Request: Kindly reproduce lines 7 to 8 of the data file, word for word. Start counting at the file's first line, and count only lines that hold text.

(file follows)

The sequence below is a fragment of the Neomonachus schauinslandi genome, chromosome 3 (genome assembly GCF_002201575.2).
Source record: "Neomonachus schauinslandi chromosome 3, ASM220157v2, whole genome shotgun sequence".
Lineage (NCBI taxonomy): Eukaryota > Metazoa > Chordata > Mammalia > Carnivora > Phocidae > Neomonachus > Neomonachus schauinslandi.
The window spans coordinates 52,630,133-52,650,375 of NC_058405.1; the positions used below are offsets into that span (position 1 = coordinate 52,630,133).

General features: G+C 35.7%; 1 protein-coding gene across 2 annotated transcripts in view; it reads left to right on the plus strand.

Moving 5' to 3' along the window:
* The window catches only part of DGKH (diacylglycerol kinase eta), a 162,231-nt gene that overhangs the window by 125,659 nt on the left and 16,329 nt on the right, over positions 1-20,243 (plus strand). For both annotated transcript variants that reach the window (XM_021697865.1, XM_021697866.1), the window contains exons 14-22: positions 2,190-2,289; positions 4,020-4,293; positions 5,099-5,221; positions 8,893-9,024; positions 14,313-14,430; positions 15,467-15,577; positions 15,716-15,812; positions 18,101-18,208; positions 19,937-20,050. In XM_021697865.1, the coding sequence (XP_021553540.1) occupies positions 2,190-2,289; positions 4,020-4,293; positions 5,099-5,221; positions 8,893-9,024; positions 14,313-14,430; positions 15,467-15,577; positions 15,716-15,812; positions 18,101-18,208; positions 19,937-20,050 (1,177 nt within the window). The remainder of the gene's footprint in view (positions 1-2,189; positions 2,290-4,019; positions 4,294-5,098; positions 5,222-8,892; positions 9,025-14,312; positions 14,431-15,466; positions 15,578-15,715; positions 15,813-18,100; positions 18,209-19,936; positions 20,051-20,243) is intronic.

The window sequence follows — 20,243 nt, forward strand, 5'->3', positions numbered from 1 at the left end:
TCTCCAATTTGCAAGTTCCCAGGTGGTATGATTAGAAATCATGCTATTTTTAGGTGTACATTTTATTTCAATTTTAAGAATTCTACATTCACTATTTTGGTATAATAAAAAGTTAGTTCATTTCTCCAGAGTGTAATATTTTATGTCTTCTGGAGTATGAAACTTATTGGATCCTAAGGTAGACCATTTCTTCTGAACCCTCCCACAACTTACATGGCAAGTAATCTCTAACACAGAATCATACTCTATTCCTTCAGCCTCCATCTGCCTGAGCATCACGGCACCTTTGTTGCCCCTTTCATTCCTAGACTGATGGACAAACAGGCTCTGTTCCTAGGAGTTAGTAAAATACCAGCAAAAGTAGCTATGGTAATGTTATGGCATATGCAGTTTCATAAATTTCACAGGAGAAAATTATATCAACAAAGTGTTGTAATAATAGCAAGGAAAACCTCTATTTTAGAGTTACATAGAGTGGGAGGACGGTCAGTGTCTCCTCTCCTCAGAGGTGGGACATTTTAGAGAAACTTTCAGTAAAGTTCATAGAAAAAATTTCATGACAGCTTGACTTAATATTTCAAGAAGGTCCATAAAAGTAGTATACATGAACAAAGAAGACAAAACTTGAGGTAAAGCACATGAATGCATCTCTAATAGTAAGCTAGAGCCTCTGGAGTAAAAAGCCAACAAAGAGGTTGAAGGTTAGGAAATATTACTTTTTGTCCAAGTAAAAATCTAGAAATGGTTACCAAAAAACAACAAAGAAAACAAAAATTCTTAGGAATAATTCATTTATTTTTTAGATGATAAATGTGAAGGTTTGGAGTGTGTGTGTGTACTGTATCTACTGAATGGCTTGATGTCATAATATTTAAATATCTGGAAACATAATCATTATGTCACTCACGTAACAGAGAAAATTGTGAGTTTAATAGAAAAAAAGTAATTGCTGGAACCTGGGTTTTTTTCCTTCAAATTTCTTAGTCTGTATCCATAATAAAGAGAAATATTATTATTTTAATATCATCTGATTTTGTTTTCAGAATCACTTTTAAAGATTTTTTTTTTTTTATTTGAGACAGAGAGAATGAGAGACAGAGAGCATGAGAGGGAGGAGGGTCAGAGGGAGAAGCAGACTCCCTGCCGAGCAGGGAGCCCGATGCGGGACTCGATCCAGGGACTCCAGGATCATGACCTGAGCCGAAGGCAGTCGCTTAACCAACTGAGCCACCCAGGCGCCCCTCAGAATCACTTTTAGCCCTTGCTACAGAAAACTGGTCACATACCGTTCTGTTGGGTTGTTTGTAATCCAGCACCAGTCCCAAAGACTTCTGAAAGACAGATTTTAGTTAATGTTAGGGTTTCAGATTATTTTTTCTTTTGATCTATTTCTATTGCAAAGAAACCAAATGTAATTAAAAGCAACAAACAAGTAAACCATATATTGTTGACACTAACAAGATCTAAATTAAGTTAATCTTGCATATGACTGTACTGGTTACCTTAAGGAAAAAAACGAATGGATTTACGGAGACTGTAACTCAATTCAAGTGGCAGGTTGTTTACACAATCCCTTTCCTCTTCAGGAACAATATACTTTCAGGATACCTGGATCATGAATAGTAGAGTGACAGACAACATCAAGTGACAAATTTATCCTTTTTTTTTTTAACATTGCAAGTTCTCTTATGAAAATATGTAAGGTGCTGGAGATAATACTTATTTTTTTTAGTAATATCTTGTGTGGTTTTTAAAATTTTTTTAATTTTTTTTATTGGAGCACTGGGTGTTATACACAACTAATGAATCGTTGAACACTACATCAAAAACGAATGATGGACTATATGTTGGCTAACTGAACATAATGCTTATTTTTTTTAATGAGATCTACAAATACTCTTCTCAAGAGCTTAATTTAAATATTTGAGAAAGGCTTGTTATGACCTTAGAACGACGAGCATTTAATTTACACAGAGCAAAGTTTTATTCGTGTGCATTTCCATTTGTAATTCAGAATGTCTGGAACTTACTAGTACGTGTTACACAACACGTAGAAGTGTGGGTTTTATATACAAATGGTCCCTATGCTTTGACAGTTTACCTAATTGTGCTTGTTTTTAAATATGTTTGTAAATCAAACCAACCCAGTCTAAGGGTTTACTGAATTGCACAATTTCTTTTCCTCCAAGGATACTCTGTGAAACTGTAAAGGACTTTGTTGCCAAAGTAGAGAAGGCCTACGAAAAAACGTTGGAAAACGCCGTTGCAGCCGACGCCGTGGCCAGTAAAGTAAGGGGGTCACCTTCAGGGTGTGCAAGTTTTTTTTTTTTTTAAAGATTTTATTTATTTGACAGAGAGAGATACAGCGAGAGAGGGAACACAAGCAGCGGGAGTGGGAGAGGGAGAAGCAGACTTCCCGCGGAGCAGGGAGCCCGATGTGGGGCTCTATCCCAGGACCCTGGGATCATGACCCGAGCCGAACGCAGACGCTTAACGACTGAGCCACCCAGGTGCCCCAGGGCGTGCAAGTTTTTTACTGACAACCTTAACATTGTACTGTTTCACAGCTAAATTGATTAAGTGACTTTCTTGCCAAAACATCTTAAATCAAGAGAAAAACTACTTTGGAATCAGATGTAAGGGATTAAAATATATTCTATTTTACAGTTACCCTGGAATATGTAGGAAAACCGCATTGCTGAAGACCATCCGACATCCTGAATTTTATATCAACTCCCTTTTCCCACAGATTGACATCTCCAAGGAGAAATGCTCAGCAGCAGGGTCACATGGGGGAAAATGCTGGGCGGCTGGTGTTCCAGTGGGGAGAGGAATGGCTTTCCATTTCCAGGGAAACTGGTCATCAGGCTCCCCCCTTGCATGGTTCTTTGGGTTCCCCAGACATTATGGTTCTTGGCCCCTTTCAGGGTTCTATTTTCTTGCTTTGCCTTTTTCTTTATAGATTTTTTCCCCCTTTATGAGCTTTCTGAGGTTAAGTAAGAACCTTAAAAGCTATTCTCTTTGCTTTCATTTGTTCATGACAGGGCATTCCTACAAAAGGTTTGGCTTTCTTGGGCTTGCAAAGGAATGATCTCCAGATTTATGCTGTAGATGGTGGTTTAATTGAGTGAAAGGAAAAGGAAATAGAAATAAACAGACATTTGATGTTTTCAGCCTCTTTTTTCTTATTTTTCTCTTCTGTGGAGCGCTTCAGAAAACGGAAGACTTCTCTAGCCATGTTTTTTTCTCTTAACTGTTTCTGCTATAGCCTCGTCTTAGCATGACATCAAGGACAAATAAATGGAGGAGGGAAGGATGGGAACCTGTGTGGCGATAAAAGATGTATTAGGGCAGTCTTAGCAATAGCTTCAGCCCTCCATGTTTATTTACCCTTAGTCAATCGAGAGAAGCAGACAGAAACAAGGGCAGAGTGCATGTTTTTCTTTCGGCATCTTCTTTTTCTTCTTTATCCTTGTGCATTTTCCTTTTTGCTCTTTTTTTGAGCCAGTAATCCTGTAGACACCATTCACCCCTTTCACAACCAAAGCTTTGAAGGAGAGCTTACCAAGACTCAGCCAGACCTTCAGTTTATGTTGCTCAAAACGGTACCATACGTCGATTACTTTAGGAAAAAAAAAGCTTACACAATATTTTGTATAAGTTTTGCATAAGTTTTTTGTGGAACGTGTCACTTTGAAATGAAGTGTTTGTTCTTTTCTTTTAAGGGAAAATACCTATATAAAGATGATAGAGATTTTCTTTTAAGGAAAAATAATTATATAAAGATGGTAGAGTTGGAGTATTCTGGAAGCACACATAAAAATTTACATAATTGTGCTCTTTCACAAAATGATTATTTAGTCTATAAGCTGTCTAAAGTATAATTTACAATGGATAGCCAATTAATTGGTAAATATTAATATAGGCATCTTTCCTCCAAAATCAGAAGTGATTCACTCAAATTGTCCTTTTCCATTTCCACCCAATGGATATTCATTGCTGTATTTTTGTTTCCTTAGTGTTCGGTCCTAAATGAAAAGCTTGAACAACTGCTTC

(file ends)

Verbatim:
* The window catches only part of DGKH (diacylglycerol kinase eta), a 162,231-nt gene that overhangs the window by 125,659 nt on the left and 16,329 nt on the right, over positions 1-20,243 (plus strand). For both annotated transcript variants that reach the window (XM_021697865.1, XM_021697866.1), the window contains exons 14-22: positions 2,190-2,289; positions 4,020-4,293; positions 5,099-5,221; positions 8,893-9,024; positions 14,313-14,430; positions 15,467-15,577; positions 15,716-15,812; positions 18,101-18,208; positions 19,937-20,050. In XM_021697865.1, the coding sequence (XP_021553540.1) occupies positions 2,190-2,289; positions 4,020-4,293; positions 5,099-5,221; positions 8,893-9,024; positions 14,313-14,430; positions 15,467-15,577; positions 15,716-15,812; positions 18,101-18,208; positions 19,937-20,050 (1,177 nt within the window). The remainder of the gene's footprint in view (positions 1-2,189; positions 2,290-4,019; positions 4,294-5,098; positions 5,222-8,892; positions 9,025-14,312; positions 14,431-15,466; positions 15,578-15,715; positions 15,813-18,100; positions 18,209-19,936; positions 20,051-20,243) is intronic.

The window sequence follows — 20,243 nt, forward strand, 5'->3', positions numbered from 1 at the left end: